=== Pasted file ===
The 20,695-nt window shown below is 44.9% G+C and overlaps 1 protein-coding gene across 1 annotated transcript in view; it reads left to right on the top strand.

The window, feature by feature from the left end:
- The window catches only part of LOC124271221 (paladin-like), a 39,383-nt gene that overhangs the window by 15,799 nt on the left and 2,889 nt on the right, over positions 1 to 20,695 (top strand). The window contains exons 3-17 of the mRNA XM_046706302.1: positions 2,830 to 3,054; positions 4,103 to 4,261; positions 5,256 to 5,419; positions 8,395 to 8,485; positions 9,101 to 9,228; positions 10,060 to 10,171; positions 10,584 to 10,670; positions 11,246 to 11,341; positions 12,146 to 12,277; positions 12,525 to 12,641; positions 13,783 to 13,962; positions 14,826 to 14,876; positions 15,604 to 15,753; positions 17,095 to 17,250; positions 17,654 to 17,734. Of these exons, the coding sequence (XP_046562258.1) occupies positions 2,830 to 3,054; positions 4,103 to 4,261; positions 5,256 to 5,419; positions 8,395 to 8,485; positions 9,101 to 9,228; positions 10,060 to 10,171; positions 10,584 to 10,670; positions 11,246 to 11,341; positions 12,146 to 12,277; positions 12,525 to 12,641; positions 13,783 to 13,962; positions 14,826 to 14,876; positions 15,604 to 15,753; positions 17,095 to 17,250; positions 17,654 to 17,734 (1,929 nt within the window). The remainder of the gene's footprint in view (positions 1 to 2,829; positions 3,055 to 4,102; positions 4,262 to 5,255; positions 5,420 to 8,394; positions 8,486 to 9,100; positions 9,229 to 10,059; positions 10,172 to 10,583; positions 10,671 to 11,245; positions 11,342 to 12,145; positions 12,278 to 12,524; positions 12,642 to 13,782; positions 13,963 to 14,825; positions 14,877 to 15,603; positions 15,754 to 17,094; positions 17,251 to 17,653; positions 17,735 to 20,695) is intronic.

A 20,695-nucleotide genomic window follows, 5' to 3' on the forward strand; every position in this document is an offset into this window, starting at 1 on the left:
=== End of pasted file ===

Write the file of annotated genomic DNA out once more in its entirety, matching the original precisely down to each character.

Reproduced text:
The 20,695-nt window shown below is 44.9% G+C and overlaps 1 protein-coding gene across 1 annotated transcript in view; it reads left to right on the top strand.

The window, feature by feature from the left end:
- The window catches only part of LOC124271221 (paladin-like), a 39,383-nt gene that overhangs the window by 15,799 nt on the left and 2,889 nt on the right, over positions 1 to 20,695 (top strand). The window contains exons 3-17 of the mRNA XM_046706302.1: positions 2,830 to 3,054; positions 4,103 to 4,261; positions 5,256 to 5,419; positions 8,395 to 8,485; positions 9,101 to 9,228; positions 10,060 to 10,171; positions 10,584 to 10,670; positions 11,246 to 11,341; positions 12,146 to 12,277; positions 12,525 to 12,641; positions 13,783 to 13,962; positions 14,826 to 14,876; positions 15,604 to 15,753; positions 17,095 to 17,250; positions 17,654 to 17,734. Of these exons, the coding sequence (XP_046562258.1) occupies positions 2,830 to 3,054; positions 4,103 to 4,261; positions 5,256 to 5,419; positions 8,395 to 8,485; positions 9,101 to 9,228; positions 10,060 to 10,171; positions 10,584 to 10,670; positions 11,246 to 11,341; positions 12,146 to 12,277; positions 12,525 to 12,641; positions 13,783 to 13,962; positions 14,826 to 14,876; positions 15,604 to 15,753; positions 17,095 to 17,250; positions 17,654 to 17,734 (1,929 nt within the window). The remainder of the gene's footprint in view (positions 1 to 2,829; positions 3,055 to 4,102; positions 4,262 to 5,255; positions 5,420 to 8,394; positions 8,486 to 9,100; positions 9,229 to 10,059; positions 10,172 to 10,583; positions 10,671 to 11,245; positions 11,342 to 12,145; positions 12,278 to 12,524; positions 12,642 to 13,782; positions 13,963 to 14,825; positions 14,877 to 15,603; positions 15,754 to 17,094; positions 17,251 to 17,653; positions 17,735 to 20,695) is intronic.

A 20,695-nucleotide genomic window follows, 5' to 3' on the forward strand; every position in this document is an offset into this window, starting at 1 on the left: